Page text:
Designer: Debbie Ammerlaan
Centuries of craftsmanship and contemporary design are both reflected in the design of this wine cooler. This unique wine cooler combines contemporary design and centuries of craftsmanship. Debbie used the insulating properties of the ceramic material to create a truly unique wine cooler, which is produced at the famous royal Dutch pottery “de Porceleyne Fles”.
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Ontwerper---L'Offre---Debbie-Ammerlaan

Designer

Debbie Ammerlaan: “The design combines authenticity and technology. The Delft Blue ceramic functions as a thermal isolator to keep the wine cool.” 

Wijnkoeler_process_debbie

Process

The holes in the wine cooler have a positive influence on the thermal properties of the design, since they facilitate a chilled airstream.  

Wijnkoeler_productie_debbie

Production

The Wijnkoeler is traditionally produced at the Porceleyne Fles, the only remaining earthenware factory in Delft, established in the 17th century. 

Waterways

Designer: Barbara Grosse-Hering
The cities of Amsterdam and Delft are both known for their characteristic and beautiful canals. In cooperation with BlueDot and Royal Delft, Barbara combined the distinctive patterns of these waterways with the tradition of Delft Blue pottery in her series of decorative plates. The ‘Waterways’ series was designed for the ‘Delft Tableware Design Competition 2011’, in which it was a nominee.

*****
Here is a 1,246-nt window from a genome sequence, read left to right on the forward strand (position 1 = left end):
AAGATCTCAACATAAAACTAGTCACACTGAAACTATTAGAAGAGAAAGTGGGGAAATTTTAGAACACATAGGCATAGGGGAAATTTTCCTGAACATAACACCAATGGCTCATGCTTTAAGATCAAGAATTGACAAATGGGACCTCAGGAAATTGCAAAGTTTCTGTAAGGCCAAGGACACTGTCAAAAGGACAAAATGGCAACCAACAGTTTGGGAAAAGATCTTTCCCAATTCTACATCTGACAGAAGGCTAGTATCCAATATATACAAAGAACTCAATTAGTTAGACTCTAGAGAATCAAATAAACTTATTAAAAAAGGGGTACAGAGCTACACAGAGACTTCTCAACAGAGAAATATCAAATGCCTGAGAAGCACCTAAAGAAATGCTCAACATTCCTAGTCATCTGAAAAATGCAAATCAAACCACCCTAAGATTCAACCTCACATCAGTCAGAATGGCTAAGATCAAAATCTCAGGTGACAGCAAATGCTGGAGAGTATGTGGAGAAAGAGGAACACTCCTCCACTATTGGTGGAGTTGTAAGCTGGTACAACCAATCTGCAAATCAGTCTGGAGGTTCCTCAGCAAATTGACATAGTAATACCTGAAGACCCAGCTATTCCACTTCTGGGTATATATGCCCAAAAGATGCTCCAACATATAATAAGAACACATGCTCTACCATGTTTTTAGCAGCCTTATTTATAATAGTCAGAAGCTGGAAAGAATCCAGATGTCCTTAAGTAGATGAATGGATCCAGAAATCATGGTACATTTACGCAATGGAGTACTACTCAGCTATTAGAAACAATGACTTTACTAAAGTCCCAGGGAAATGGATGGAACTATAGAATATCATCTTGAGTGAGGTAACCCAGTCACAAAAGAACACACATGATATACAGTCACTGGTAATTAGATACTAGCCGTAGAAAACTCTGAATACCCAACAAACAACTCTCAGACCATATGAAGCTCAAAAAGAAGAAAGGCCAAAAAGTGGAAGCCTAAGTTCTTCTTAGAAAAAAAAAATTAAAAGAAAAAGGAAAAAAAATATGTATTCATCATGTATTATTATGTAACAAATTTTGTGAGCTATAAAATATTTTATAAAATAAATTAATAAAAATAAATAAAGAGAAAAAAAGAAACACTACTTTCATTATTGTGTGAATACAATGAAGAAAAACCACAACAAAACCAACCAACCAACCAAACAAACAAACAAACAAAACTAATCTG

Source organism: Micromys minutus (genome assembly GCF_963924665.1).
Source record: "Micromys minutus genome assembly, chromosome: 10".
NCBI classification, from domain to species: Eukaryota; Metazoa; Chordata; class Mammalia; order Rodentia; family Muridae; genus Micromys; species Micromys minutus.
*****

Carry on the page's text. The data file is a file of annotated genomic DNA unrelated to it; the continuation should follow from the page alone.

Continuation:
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Waterwegen---Ontwerper---Barbara

Designer

Barbara Grosse-Hering: “The waterwegen combines two familiar associations of Delft: its typical blue decor of ceramics and the authentic canals.” 

Waterwegen---process---Barbara-

Process

With Adobe Illustrator graphical drawings of the canals of Delft, Amsterdam and Utrecht were created. The set of two decorative plates are modern, yet recognizable designs.  

Waterwegen_productie_Barbara

Production

The Waterwegen are hand painted and traditionally produced at the Porceleyne Fles, the only remaining earthenware factory in Delft, established n the 17th century. 

Hugo Grotius

Designer: Anne de Jongh & Servé Custers
In their design, Servé and Anne have captured the story of Hugo de Groot, the 17th century Dutch jurist and political prisoner. The set is made at the textile museum in Tilburg and consists of a tablecloth which shows his escape route from Loevestein castle and six napkins on which important figures from this adventure are portrayed.